Although jokes about Leavenworth usually have to do with the prison, it is also the location of the Command and General Staff College. It is the place where officers go to learn how to handle brigades and larger commands. It is the place where General Petraeus developed and taught the Army’s modern concept of how to handle “Counter Terrorism” and “Insurgencies.”
One summer vacation, while returning from Colorado, I took my family to the post to visit my grandfather’s grave. I remember the day as typical in my memory of the area from my childhood: 104 degrees and near the same percentage humidity. I also remember the two institutions as being across the street from each other. My remembrance of that is faulty, at least according to Google Earth! But they are near enough to see one another at a bit of an angle.
This is the irony of the Fort. At any given time, there is an institution holding the most violent offenders in the Army and another institution holding the future command officers of that same Army. Standing where you can see both buildings is an illustration of the choices that humans make. It reminds me of Psalm One—the foundation of the entire psalter.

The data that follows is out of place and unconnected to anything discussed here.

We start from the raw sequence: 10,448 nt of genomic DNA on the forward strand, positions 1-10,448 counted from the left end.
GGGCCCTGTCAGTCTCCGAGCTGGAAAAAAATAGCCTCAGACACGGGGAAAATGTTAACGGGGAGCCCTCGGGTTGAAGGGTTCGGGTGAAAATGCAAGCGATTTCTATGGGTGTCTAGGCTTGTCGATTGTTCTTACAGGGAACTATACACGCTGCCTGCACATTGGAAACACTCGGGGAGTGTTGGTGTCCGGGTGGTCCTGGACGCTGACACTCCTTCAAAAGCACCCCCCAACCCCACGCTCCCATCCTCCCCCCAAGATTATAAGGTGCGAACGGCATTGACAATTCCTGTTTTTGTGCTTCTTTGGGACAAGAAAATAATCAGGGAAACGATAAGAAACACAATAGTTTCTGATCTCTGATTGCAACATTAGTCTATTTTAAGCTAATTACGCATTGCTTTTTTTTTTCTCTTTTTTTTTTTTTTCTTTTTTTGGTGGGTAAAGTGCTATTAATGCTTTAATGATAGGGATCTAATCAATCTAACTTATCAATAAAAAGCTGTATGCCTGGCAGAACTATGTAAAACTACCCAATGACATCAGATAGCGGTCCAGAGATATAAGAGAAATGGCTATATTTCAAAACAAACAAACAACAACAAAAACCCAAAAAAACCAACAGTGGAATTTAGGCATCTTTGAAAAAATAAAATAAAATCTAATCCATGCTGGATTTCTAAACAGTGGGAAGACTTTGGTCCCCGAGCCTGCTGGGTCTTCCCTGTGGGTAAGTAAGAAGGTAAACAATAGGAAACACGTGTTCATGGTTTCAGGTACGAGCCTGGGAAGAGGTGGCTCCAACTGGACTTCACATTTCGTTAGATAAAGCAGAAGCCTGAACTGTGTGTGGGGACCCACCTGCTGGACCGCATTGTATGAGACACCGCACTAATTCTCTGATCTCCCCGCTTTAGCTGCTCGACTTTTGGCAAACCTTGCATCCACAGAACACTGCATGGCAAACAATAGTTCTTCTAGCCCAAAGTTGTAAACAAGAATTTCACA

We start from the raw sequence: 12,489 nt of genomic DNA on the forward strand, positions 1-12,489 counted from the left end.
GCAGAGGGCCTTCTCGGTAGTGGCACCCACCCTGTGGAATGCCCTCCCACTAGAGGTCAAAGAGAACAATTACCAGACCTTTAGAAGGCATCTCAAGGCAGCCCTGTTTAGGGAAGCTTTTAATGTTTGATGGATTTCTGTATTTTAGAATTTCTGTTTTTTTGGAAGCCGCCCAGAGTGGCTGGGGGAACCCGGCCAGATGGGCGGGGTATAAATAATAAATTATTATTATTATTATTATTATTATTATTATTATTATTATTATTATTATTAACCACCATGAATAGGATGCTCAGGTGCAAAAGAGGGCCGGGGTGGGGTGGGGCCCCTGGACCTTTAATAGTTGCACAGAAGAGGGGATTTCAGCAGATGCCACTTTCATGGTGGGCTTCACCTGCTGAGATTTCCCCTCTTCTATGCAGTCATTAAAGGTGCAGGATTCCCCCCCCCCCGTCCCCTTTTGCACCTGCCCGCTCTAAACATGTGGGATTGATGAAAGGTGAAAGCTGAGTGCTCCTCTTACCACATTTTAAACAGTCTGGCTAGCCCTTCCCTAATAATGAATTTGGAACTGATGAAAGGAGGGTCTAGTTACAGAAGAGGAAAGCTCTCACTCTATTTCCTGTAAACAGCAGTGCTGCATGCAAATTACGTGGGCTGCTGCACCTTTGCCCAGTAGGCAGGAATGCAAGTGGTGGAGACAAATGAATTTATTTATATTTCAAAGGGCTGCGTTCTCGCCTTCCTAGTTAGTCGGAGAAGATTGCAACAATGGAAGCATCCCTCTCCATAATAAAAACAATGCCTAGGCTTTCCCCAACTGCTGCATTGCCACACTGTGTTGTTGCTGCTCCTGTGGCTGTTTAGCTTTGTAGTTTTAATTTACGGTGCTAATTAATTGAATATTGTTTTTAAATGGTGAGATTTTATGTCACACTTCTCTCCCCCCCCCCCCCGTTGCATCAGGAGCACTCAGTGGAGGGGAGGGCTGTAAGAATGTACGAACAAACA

1) Blessed is the one who does not
follow the advice of wicked people,
take the path of sinners,
or join the company of mockers.
2) Rather, he delights in the teachings of the Lord
and reflects on his teachings day and night.
3) He is like a tree planted beside streams—
a tree that produces fruit in season
and whose leaves do not wither.
He succeeds in everything he does.
4) Wicked people are not like that.
Instead, they are like husks that the wind blows away.
5) That is why wicked people will not be able to stand in the judgment
and sinners will not be able to stand where righteous people gather.
6) The Lord knows the way of righteous people,
but the way of wicked people will end.
I am sure that every incarcerated soldier has a story and a history worthy of some minimal understanding and compassion. I easily assume that the trustees that my grandfather supervised were glad to be outside the walls. As a veteran sergeant I am sure he didn’t put up with any nonsense. I am also sure that men who missed their children were glad to tease my mother a bit.